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Liquor stores stay open. People are drinking more. Family violence is up. Not cool.

Weekend Wine-up
Residents were lined up outside the downtown Liquor Store Thursday night in anticipation for their purchase of alcoholic beverages for the weekend. Like the uptown Liquor Shop, liquor will be closed Good Friday and Easter Sunday but will be open regular hours on Saturday.
April 9, 2020 Simon Whitehouse/NNSL Media photo

The GNWT has refused to close liquor stores indicating many people would go into withdrawals and it could overwhelm the NWT health care system. Eschia!

To appease Indigenous leaders, they did reduce liquor store hours and the amount of booze a person can buy each day. Yay…that’s a good start.
I get that our health care system needs to be ready to manage a potential outbreak of Covid-19 cases. But look at the potential damage from continuing to sell booze.

When I used to drink, I drank when I celebrated, when I got sad, when I was worried, and when I was nervous. Do you think it’s any different for people with drinking problems today? Not.

Why? Because we think that alcohol helps us cope with stress. Meanwhile, drinking actually increases the symptoms of panic and anxiety, depression and other mental disorders.

No wonder we’re hearing that people world-wide are drinking more while they’re staying home. As a result, women’s rights groups and the United Nations warn that family violence is on the rise as people are stuck at home with their drinking abusers.

Jean and I work with men who have used violence in their relationships and who now want to have better relationships. Almost all of our participants say they argued while sober, and the violence occurred when they were drinking.

And the men in the program at the North Slave Correctional Complex almost unanimously say they were drinking when they committed crimes that got them incarcerated.

Want a real example? Police in York, Ontario say family violence incidents have increased by 22 percent. They said the increase is likely due to more people being at home together for longer periods of time due to Covid-19.

To boot, the World Health Organization (WHO) says that:
• Alcohol use weakens the immune system and reduces the ability to cope with infectious diseases.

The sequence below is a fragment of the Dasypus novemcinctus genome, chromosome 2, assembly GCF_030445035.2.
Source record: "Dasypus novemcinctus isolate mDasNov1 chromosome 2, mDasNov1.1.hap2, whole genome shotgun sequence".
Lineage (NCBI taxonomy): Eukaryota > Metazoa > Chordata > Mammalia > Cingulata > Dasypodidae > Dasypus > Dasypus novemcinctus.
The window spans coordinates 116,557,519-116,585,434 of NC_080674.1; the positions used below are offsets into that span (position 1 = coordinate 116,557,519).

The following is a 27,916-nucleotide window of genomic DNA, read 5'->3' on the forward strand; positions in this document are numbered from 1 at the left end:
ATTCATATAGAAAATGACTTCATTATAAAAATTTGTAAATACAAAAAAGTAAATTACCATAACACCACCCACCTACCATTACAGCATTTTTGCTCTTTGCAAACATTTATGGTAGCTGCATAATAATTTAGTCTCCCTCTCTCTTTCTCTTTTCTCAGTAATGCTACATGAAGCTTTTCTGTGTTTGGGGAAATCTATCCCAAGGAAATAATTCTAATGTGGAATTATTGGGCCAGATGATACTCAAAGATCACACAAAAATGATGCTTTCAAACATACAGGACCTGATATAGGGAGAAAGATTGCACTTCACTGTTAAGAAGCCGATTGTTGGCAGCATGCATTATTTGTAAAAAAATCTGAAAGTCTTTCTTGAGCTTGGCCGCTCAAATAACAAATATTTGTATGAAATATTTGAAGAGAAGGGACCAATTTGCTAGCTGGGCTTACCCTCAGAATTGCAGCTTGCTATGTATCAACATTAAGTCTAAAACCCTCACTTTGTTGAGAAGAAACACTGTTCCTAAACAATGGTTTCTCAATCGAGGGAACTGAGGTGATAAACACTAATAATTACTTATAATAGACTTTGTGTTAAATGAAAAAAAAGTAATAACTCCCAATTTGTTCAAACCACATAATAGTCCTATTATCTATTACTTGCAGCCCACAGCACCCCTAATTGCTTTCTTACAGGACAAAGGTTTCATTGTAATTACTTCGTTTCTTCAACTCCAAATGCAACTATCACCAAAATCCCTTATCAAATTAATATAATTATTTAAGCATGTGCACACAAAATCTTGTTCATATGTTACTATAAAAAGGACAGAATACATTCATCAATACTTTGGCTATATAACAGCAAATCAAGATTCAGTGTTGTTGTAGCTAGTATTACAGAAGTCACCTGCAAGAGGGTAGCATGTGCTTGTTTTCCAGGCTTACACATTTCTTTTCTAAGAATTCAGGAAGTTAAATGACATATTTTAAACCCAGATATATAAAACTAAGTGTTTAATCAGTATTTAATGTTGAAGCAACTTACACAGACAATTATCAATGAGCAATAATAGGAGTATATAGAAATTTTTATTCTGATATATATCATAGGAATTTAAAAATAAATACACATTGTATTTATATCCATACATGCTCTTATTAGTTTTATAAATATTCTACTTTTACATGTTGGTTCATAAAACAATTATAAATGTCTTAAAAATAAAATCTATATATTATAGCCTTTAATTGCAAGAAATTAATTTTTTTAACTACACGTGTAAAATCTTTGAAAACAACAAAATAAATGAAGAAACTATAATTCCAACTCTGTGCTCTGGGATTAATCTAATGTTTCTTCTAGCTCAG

• Alcohol alters your thoughts, judgement, decision-making and behaviour.
• Even small amounts of alcohol are a risk to the unborn child at any time during pregnancy.
• Alcohol increases the risk, frequency and severity of intimate partner violence, sexual violence, youth violence, elder abuse, and violence against children.
• Heavy use of alcohol increases the risk of acute respiratory distress syndrome (ARDS), one of the most severe complications of Covid-19.

Countries that took the WHO’s advice and banned liquor sales include South Africa, Colombia, Zimbabwe, Botswana, parts of Mexico and France and Cambridge Bay and Nuuk, Greenland.

In banning alcohol sales, South Africa indicated that booze reduces a person’s ability to practice physical distancing and good personal hygiene, like washing hands or using hand sanitizer.

Managed alcohol programs

Managed alcohol programs (MAPs) could be a solution to the concern that banning liquor sales could cause so many people to go into withdrawals that our health care system would be overwhelmed.

Apparently, MAPs was a suggestion for the NWT in the past. I think we have a unique opportunity now to try something different and see if it works.
A MAPs program provides regular doses of alcohol throughout the day to alcoholics, usually at a harm reduction center. You’re thinking, “Whoa, sign me up!”

The Canadian Institute for Substance Abuse Research recently finished a study called The Canadian Managed Alcohol Program Study. They looked at 22 MAPs in 13 Canadian cities and the findings were very encouraging.

Participants drank less alcohol a day and they drank less non-beverage alcohol like mouthwash. They also stole less, committed less crimes, and were in a safer setting than on the streets, jails or regular shelters.

This resulted in authorities reporting 43 per cent fewer police contacts and 33 per cent less time in custody as well as 47 per cent fewer hospital Admissions. We don’t have a detox centre, but there was also a huge decrease in detox use.

Participants were more likely to retain housing, experience increased safety and improved quality of life, and re-connection to family and community.
This all equates to economic savings and easing off on the health system, not an overwhelmed health system.

In fact, they found the government saved $1.09 to $1.21 for every dollar invested in MAP.

Think about it. Getting a drink on a regular basis every day means an alcoholic doesn’t have to be panhandling, shoplifting or committing other street crimes to get a bottle.

And of course, if they shut down the liquor stores, there won’t be any house parties and all the associated problems mentioned earlier. Yay. Yahoo. Right on.
It certainly looks like the benefits of implementing a withdrawal management strategy now, outweighs the ongoing consequences of doing nothing.

Roy Erasmus

Roy Erasmus Sr. Is a certified wellness counsellor who survived heart disease and a former member of the Legislative Assembly of the Northwest Territories.

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  1. Summary of his argument: “I drank too much when I was younger. Then I stopped. Therefore paternalistic prohibition for all.”